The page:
The New Releases Shelf — Change

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Eleven years is a long stretch between solo albums, but sometimes the world conspires to make working alone, more or less, the most prudent course. In the time since the generally well-regarded debut released under her first name, Anika Henderson has mostly occupied herself with collaborations, including within the experimental collective Exploded View. Opportunities knocked asunder by global health crisis, Henderson absconded to Germany with at least one Exploded View cohort in tow (Martin Thulin helped with production and played a few instruments) and emerged with an a sophomore solo outing entitled Change.

Perhaps understandably given all the everything going on outside the safe den of the studio when the album was made, Change sounds like art pop for the end of the world. Well, that description might be a tad overly dramatic. Maybe it’s simply art pop for the moment during an eclipse when all the light has been blocked out and, for just a moment, doubts arise as to whether the moon is going to continue its progress to move out of the way. As spare electronica murmurs on the title cut, Henderson intones “I think we can change, I think we can change” like a tentative mantra. Improvements can happen, if singing makes it so.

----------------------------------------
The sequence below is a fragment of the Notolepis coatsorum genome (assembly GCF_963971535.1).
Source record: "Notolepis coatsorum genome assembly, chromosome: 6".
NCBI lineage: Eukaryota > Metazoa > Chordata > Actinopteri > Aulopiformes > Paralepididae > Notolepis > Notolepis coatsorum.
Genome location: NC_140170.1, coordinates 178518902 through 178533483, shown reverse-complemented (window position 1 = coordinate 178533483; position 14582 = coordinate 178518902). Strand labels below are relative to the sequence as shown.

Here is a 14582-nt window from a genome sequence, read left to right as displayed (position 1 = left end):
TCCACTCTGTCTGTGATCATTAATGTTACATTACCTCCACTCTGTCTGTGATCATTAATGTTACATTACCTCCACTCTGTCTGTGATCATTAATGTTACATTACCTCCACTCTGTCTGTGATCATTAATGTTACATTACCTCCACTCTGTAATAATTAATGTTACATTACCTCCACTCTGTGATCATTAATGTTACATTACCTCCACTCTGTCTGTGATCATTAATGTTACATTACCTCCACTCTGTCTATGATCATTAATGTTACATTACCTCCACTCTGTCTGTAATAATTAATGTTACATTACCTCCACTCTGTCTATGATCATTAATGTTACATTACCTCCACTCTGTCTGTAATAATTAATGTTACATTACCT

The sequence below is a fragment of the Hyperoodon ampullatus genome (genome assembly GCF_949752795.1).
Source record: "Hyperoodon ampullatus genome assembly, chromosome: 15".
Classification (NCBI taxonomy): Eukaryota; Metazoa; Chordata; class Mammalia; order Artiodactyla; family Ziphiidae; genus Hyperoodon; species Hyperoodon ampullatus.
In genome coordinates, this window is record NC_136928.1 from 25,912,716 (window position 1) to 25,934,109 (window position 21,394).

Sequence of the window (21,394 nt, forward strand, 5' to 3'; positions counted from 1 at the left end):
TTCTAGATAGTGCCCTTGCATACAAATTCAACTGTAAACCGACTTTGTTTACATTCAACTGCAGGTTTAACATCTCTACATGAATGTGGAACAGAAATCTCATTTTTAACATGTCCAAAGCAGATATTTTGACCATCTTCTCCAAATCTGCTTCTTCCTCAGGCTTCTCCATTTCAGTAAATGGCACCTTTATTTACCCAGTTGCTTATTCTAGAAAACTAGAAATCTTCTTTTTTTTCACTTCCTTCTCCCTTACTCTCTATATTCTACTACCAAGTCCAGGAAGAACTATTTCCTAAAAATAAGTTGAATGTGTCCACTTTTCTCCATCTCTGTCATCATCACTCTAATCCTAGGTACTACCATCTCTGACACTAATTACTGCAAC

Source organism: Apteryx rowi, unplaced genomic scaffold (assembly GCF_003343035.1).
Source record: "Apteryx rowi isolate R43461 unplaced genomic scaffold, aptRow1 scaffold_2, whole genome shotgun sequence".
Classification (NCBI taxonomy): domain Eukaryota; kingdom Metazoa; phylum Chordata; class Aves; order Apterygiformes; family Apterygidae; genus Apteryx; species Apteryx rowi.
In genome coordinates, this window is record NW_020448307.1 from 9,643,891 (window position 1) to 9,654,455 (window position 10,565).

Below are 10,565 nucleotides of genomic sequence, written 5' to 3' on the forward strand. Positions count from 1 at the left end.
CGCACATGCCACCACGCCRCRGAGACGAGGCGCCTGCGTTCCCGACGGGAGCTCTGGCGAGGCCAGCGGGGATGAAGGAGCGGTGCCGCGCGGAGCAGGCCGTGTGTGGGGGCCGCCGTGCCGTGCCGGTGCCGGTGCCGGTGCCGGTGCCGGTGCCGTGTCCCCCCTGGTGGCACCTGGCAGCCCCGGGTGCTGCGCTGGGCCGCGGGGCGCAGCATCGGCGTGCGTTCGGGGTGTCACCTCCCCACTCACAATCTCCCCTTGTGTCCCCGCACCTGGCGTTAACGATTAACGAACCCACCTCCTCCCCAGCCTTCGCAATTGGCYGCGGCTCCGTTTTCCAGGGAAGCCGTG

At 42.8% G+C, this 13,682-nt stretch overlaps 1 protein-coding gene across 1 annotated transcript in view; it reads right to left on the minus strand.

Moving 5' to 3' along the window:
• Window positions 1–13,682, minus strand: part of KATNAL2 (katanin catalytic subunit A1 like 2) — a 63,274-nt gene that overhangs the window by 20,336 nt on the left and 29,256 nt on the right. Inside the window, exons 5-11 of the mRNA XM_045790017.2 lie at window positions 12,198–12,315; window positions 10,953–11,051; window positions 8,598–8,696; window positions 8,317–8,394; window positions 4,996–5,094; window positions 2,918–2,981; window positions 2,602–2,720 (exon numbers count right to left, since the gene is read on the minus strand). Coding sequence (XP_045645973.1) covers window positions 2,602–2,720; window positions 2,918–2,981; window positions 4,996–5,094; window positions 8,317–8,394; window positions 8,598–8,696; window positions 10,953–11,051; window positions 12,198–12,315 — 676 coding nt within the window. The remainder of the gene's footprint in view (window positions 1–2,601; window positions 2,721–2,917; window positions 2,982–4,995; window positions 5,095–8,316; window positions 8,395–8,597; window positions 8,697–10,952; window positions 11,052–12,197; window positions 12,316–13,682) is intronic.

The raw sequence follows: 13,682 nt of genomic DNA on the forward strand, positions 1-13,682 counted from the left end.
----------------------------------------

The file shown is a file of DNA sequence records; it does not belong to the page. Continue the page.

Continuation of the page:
The album has a level of creative unity as solid as a pedestal. The music is enticing without sacrificing challenge. “Finger Pies” sounds like the result of Kim Gordon commandeering Sonic Youth and sculpting away the aggro noise leaving behind lithe zombie-dance tones, and “Naysayer” approaches the arch intensity of Anna Calvi. The soundscapes Henderson crafts are obviously intricately craft, but there’s also something about them that feels accidentally conjured. Whether the splendidly swervy “Rights” or the beautiful cracking-paint texture of “Wait for Something,” the material resonates with the aura of the inevitable.

If another eleven years pass before the name Anika graces an album cover, it will be all right. Change will shimmer like a soul that lingers, filling the space just fine in the interim.

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